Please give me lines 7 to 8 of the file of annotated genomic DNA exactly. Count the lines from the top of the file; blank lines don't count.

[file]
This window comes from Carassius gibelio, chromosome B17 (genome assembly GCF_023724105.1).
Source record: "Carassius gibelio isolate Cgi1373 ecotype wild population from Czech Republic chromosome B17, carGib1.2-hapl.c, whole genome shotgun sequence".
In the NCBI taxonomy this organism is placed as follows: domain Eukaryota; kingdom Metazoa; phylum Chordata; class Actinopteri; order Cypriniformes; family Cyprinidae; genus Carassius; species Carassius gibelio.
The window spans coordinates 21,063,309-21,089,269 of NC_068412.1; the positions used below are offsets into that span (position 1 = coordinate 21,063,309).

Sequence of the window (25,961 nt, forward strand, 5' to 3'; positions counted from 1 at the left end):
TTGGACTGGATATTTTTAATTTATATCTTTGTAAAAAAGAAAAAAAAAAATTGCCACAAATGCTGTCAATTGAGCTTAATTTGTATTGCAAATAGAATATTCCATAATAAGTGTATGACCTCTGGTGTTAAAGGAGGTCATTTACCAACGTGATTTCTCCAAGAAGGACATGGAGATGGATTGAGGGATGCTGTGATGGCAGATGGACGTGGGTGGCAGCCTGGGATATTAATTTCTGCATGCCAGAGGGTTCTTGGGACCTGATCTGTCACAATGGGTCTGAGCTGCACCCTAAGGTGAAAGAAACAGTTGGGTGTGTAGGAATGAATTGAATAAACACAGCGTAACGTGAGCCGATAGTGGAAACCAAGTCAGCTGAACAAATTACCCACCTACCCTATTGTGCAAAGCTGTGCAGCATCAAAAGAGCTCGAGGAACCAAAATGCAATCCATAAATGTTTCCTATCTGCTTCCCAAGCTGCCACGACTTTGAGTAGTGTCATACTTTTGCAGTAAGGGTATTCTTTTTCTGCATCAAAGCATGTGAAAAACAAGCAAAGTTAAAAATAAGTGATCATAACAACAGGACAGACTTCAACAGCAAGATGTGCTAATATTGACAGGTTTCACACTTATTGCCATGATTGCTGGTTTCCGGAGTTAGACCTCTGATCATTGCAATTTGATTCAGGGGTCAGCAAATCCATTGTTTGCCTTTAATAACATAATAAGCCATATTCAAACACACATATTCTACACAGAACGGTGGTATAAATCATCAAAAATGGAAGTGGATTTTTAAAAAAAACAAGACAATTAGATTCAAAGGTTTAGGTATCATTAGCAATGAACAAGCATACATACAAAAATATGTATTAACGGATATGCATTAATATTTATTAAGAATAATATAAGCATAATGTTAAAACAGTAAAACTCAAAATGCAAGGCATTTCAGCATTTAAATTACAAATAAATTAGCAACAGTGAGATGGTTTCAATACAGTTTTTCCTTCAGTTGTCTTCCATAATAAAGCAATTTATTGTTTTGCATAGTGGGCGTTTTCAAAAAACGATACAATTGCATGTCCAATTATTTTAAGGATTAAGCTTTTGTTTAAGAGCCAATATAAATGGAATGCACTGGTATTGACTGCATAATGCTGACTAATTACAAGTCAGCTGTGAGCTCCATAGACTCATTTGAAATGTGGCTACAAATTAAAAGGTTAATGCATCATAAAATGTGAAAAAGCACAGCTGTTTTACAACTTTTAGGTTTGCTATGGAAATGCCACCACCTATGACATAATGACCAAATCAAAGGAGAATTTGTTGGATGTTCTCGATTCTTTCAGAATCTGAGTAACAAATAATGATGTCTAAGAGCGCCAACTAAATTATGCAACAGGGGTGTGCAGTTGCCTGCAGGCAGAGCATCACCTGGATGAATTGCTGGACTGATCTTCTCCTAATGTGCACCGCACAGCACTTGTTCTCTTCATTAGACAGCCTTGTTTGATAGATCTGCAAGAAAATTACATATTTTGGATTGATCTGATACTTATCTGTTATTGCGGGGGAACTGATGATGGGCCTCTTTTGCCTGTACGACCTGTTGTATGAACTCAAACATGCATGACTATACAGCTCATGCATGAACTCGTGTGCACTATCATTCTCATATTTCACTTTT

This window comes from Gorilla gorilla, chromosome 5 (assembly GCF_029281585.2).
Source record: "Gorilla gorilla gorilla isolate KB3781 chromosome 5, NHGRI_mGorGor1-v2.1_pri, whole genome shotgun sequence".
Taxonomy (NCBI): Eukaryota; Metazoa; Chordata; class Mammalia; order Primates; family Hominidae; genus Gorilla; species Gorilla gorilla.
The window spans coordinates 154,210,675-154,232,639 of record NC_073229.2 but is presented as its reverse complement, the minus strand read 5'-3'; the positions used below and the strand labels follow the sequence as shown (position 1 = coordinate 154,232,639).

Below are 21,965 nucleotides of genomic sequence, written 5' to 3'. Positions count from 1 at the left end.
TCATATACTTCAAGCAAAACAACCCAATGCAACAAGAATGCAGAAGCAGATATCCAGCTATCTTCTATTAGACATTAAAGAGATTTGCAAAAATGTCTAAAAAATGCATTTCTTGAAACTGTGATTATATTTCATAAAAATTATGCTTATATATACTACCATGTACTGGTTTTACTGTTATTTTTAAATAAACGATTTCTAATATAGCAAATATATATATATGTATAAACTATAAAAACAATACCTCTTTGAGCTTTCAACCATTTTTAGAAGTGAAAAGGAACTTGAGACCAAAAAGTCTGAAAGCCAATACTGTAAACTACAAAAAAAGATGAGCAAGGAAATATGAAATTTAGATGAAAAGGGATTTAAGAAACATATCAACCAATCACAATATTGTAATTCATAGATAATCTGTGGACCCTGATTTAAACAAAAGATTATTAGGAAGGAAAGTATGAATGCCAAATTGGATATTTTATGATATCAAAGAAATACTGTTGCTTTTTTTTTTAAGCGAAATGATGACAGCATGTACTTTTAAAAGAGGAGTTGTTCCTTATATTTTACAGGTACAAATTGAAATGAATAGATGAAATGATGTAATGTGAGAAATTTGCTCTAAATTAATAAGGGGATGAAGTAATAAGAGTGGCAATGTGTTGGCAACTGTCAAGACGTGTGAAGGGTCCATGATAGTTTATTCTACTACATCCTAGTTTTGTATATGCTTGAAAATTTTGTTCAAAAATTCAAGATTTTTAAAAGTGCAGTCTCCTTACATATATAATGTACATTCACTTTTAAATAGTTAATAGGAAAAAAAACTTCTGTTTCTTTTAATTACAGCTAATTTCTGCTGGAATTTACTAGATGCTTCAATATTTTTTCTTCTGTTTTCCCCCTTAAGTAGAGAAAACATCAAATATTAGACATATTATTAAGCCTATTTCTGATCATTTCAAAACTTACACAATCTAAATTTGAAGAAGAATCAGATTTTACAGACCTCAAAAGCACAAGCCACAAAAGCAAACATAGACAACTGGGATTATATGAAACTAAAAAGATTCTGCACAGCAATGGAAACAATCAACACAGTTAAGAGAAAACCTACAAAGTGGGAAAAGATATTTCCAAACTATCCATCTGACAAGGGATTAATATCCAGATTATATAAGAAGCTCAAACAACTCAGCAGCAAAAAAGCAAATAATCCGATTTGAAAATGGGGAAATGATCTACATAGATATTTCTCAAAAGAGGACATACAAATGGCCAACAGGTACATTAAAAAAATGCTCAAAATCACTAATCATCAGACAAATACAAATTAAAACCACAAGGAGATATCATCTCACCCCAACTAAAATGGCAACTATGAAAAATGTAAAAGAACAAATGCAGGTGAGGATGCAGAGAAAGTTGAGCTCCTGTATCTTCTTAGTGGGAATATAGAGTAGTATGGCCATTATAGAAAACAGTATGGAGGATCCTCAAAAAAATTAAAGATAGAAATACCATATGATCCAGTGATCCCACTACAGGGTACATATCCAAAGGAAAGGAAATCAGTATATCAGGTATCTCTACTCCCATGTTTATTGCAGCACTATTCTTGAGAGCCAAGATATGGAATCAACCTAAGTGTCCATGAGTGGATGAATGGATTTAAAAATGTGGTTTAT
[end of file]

This window comes from Gorilla gorilla, chromosome 5 (assembly GCF_029281585.2).
Source record: "Gorilla gorilla gorilla isolate KB3781 chromosome 5, NHGRI_mGorGor1-v2.1_pri, whole genome shotgun sequence".